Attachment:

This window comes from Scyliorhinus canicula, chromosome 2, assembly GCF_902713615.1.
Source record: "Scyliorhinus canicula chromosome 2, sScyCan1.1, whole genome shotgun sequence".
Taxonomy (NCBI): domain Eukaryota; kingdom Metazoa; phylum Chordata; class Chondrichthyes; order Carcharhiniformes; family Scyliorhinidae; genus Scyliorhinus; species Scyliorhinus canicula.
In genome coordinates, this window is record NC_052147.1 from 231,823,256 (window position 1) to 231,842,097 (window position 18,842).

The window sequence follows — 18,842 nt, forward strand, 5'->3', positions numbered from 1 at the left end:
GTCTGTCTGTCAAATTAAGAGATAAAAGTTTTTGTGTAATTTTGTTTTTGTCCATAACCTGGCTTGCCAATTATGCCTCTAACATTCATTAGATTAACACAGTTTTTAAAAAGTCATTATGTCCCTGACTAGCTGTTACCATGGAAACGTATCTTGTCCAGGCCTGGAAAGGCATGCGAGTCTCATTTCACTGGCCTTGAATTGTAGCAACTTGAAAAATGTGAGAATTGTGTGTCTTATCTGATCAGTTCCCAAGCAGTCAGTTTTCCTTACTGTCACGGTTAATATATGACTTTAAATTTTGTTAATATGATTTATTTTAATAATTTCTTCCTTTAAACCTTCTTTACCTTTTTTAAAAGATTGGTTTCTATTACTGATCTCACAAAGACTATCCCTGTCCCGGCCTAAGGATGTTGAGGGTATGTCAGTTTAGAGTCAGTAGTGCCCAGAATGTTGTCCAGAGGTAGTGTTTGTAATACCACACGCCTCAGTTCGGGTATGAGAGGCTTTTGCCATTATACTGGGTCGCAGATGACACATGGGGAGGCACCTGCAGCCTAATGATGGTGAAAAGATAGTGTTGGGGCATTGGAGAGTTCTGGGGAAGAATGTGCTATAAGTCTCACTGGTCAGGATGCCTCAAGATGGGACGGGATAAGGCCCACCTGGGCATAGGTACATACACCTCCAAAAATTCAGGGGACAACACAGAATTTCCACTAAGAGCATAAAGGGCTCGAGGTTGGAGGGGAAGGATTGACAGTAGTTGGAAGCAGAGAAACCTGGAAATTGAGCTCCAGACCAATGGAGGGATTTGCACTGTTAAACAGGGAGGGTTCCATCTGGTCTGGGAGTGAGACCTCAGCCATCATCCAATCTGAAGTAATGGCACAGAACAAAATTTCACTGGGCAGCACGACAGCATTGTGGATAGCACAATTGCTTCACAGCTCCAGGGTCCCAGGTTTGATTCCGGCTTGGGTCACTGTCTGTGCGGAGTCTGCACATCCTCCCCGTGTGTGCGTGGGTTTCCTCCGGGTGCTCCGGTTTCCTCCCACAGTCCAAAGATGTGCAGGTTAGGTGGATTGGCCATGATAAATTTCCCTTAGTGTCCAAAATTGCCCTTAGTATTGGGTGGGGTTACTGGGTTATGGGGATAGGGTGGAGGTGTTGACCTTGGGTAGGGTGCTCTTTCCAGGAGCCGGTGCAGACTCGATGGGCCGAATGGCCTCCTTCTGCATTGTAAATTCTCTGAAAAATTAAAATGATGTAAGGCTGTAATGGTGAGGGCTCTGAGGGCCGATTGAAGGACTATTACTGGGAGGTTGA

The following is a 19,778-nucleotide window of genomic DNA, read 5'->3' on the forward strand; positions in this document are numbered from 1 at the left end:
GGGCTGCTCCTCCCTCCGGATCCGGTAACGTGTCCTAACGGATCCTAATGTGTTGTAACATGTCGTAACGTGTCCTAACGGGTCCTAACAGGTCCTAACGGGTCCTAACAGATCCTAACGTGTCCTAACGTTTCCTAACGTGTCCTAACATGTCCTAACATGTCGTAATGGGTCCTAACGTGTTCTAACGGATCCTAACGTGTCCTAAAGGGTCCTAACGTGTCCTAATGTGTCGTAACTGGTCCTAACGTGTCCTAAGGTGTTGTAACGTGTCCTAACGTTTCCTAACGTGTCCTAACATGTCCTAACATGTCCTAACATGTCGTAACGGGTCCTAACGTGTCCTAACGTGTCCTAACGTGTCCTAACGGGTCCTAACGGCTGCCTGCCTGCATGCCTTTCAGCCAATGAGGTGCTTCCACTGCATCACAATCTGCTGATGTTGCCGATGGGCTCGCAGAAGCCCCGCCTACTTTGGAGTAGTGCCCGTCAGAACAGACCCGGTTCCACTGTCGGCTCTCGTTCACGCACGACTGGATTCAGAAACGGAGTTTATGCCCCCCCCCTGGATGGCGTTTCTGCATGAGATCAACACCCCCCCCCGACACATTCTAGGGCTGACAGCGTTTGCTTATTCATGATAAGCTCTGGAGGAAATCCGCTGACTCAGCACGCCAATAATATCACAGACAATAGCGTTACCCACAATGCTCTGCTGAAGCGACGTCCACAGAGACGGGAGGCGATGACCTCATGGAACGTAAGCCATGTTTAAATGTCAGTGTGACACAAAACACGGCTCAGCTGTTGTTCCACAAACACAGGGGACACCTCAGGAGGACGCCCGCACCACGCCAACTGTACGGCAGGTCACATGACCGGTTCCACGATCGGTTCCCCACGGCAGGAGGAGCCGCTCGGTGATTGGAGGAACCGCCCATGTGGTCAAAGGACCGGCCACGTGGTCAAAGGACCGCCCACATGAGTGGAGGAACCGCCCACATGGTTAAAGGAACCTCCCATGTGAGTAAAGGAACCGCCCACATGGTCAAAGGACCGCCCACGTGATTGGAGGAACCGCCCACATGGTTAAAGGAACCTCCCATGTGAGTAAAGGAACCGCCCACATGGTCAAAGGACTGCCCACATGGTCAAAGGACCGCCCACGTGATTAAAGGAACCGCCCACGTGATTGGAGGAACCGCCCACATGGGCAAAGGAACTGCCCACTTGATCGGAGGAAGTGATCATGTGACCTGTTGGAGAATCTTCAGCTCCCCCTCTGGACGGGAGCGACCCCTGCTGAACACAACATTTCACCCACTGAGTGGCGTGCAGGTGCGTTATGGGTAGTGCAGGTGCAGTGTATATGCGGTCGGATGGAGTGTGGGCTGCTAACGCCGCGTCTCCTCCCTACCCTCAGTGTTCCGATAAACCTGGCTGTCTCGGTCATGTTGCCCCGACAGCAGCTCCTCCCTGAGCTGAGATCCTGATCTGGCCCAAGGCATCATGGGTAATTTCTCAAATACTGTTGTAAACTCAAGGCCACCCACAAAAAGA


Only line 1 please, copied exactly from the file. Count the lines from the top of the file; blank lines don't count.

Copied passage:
This window comes from Scyliorhinus canicula, chromosome 2, assembly GCF_902713615.1.